This should be 18mm thick OSB3 boarding, which is suitable for humid conditions.
Assembly of block deck framework
The Block Deck can be assembled in situ following the assembly instructions. All steelwork and holes are supplied the correct length and position and it is a simple case of bolting together the framework using the bracket and bolt package supplied.
The Block Deck is designed so the concrete blocks can be installed after the Block Deck is assembled. Think about services you may wish to install below the floor deck and drill through any holes in the Block Deck base required for services at this stage. Fit rubber grommets to any drilled holes to prevent damage to the cabling. Predrilled holes can be provided in the Block Deck base if you let us know your requirements.
Fixing of building sole plate timbers
To ensure your sole plate is correctly positioned, clamp the timbers into position and drill through the timber and the Block Deck steelwork, as required. This is generally at 600mm centres. Fixings such as galvanised coach bolts (M16) are then used to fix the timber sole plates to the Block Deck framework.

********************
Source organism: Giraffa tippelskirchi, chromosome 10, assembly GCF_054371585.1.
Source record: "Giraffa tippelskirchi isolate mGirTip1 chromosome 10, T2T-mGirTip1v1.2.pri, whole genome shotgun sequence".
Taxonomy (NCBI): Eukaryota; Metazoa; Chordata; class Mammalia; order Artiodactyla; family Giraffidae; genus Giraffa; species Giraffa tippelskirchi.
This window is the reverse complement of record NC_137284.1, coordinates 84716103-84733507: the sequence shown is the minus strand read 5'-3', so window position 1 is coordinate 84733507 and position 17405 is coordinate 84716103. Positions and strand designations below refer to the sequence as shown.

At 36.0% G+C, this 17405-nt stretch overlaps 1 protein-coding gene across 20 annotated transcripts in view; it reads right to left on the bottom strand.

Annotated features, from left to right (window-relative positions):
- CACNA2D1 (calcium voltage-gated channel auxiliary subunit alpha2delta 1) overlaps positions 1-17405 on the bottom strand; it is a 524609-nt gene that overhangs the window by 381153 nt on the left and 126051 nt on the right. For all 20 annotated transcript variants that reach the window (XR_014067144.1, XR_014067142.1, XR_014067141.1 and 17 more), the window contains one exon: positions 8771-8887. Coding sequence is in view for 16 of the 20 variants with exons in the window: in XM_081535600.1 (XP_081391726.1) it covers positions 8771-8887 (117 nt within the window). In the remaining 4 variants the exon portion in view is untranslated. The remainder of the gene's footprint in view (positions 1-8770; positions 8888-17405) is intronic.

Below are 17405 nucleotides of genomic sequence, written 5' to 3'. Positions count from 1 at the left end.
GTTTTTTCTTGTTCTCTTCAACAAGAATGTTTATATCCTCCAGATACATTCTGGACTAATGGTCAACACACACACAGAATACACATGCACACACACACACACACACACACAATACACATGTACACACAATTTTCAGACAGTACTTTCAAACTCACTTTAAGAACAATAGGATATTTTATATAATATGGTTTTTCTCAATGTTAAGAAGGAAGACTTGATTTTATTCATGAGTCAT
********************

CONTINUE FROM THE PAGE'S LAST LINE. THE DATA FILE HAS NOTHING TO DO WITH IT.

If the sole plates are to be used for a SIP building, ensure the timbers are inset by the thickness of the outer boarding of the SIP panels (11mm) and allow clearance for the panels internally at the corners for the SIP panels to run through.
Fitting of concrete blocks
It is important that the concrete blocks used for infilling the Block Deck are Standard 100mm thickness dense concrete blocks, rather than medium density, aerated or “Thermalite” type lightweight blocks. The blocks should be around 18kg each.